independent Society he found at Adelaide a widespread and 
vigorous Circuit in loyal connexion with the Wesleyan Church, 
which was penetrating the whole life of the province. ' Seldom,' 
it was said, ' have pastor and people parted with greater and 
more sincere regard for one another ' than did William Long- 
bottom and his flock at Adelaide. Five years afterwards, when 
the church was again in difficulties, he returned to this beloved 
spot at the people's request, and restored them to tranquillity. 
But his health was now quite shattered, and a year later he 
became a supernumerary. He lingered out his remaining days 
(till 1849) at Adelaide, amongst friends who tenderly waited 
on his needs. 

In John Eggleston, Longbottom 's successor, the Adelaide 
Circuit found a vigorous and enthusiastic young leader, 
respected by all classes of the people. The Society flourished 
and multiplied, and a revival took place, through which many 
souls were saved and the spirit of religion was deepened in the 
colony ; a local Auxiliary of the Missionary Society was 
formed. But in less than two years Eggleston's health suc- 
cumbed. The effects of his excessive toil were aggravated by a 
season of abnormal heat, and by the unhealthiness of the 
residence assigned him — an improvement upon Longbottom 's 
hut, but still far from suitable. 1 

Eggleston's brief career marked another stride in the advance 
of South Australian Methodism. He left behind him a Church 
of nearly 300 members, and a Circuit Plan embracing more than 

1 In point of house provision the Adelaide Methodists failed toward their pastor 
— housing in the Colony generally must have been at this early date rude enough. 
The manse was little more than an incommodious, insanitary hut. Eggleston's 
health failed from this cause, as Longbottom's had done before him, and the people 
suffered through the tribulation of their ministers. 


30 preaching-places, with four or five chapels, served by about 
25 Local Preachers, beside Exhorters. This was the high-water 
mark of Methodism in the colony for some time. 

The next incumbent of the Adelaide superintendency was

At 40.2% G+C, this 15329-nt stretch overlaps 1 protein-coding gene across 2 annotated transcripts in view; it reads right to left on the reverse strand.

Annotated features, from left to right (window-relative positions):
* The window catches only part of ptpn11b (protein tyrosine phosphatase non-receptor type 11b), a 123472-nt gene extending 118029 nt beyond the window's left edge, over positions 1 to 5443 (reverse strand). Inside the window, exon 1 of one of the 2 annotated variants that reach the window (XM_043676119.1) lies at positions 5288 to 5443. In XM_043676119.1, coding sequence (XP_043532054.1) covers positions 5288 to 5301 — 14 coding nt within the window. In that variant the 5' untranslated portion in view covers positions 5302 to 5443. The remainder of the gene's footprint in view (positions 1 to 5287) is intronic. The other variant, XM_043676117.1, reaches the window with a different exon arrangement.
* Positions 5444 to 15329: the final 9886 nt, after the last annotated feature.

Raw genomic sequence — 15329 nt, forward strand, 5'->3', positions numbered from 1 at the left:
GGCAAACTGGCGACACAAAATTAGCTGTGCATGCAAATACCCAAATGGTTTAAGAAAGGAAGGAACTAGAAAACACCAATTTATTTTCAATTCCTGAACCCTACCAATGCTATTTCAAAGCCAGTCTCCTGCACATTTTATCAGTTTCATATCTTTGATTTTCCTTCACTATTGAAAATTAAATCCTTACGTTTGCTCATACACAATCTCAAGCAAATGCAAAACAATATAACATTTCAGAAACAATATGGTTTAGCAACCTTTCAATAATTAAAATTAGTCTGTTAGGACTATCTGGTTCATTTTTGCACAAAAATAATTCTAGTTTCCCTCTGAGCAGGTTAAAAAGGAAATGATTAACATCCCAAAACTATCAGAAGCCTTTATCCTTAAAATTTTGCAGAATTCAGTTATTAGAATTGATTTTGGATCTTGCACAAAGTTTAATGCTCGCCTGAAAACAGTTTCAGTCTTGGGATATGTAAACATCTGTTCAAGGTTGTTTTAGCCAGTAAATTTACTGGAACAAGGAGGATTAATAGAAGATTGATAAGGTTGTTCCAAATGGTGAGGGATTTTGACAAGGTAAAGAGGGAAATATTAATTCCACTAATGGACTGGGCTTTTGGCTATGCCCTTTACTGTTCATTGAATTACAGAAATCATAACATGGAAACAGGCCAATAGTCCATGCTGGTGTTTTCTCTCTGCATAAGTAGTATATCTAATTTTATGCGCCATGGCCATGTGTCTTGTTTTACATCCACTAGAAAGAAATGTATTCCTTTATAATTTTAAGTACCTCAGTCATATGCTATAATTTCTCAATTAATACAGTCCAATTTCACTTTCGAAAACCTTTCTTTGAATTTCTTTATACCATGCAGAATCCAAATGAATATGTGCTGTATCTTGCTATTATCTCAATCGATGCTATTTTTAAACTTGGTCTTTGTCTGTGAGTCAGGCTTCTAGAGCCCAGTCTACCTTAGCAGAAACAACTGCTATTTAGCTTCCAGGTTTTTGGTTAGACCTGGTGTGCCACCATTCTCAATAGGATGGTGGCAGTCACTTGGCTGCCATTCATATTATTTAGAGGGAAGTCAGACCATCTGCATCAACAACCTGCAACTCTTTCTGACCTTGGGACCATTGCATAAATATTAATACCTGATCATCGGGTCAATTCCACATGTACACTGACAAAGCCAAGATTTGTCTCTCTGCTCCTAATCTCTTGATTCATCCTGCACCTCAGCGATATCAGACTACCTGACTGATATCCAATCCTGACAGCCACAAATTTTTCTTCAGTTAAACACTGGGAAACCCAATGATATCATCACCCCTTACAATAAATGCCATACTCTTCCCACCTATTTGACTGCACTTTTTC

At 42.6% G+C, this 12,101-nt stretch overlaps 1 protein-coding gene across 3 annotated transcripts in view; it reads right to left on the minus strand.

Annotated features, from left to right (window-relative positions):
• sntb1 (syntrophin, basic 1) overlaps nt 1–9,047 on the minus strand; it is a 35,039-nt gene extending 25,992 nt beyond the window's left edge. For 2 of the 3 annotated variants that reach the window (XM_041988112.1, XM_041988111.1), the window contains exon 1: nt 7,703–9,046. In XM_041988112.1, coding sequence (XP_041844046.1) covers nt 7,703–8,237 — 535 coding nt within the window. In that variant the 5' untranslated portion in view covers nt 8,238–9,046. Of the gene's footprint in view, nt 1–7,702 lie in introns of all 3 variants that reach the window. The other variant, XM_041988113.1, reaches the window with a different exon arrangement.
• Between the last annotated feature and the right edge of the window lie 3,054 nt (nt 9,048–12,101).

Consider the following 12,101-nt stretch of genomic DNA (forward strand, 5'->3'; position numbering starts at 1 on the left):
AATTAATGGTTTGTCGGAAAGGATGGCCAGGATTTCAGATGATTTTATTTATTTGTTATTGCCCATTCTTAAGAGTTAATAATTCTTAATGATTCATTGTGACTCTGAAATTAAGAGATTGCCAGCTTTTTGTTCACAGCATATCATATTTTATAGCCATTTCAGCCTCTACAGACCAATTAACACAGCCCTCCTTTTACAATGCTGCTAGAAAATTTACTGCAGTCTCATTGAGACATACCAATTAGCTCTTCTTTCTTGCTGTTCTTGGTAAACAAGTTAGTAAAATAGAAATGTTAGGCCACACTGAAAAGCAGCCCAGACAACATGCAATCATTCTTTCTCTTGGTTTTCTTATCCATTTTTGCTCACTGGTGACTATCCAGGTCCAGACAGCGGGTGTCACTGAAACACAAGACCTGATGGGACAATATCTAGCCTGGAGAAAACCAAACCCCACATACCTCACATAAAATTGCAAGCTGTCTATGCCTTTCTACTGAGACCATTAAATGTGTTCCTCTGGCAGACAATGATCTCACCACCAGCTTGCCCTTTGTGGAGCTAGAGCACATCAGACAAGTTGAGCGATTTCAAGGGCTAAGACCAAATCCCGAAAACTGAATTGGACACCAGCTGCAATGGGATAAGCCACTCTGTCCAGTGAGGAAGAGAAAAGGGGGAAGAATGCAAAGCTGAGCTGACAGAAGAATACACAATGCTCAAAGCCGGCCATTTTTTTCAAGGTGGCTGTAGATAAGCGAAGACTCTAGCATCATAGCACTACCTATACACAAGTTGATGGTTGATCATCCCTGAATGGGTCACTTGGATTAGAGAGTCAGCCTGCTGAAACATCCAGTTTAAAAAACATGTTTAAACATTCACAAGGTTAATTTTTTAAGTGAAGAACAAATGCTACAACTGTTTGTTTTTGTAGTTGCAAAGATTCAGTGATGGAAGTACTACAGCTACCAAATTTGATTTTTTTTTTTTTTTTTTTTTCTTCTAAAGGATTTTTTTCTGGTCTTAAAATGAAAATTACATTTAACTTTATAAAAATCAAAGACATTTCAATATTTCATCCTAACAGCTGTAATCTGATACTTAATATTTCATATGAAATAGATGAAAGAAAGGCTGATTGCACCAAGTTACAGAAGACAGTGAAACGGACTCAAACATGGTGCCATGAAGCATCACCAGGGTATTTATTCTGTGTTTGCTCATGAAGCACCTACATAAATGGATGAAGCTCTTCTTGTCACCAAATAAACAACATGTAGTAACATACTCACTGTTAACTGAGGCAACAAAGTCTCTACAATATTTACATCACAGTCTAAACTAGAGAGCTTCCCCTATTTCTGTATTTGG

less happy in his appointment. This was John C. Weatherstone, 
a man of some excellent qualities and much missionary zeal, 
but who failed to suit the colonial temper. He wrote on his 
arrival in an apprehensive tone : 

Both my predecessors have fallen in harness, and been obliged to 
leave ; and if a man had an iron constitution it would be worn out. 
There are 6,000 inhabitants. 

He believed that God called him to seek the salvation of the 
despised and despaired-of Natives, while the colonists at 
Adelaide claimed his whole attention. With uncommon 
industry he had compiled a vocabulary of nearly 1,000 words 
in the vernacular of the Murray River Blacks, and he begged 
to be set apart to labour amongst these tribes, whose confidence 
he seems to have gained. But at that time no Missionary 
could be spared for such work, though this was the prime 
objective of the Missionary Society and from the commence- 
ment had been cherished by the Australian Mission. Colonial 
demand thrust the case of the Aborigines into the background, 
and the attempts made to evangelize this hapless people had 
so far proved dismal and costly failures. In every one's 
thoughts, ' Australians ' had come to mean not the indigenous 
people, but the British usurpers. Weatherstone's heart was 
with the Natives ; it appears to have been for this reason that 
his ministry to the settlers miscarried — if it was not actually 
neglected. The people fell away from him, and with a depleted 
congregation the debt on the Gawler Place Chapel became a 
crippling burden. A large secession took place, carrying away 
some of the most active members, whose attachment to the 
Church had probably been a matter of affection toward the 
earlier Ministers more than of principle. The seceders formed 
an ' Australian Methodist Society ' of their own, reviving the 
independency which existed before the coming of William 
Longbottom. Bankruptcy threatened the Circuit, the income 
of which for the quarter ending June, 1844, was absolutely nil, 
the entire expenditure being debited to the Missionary Society !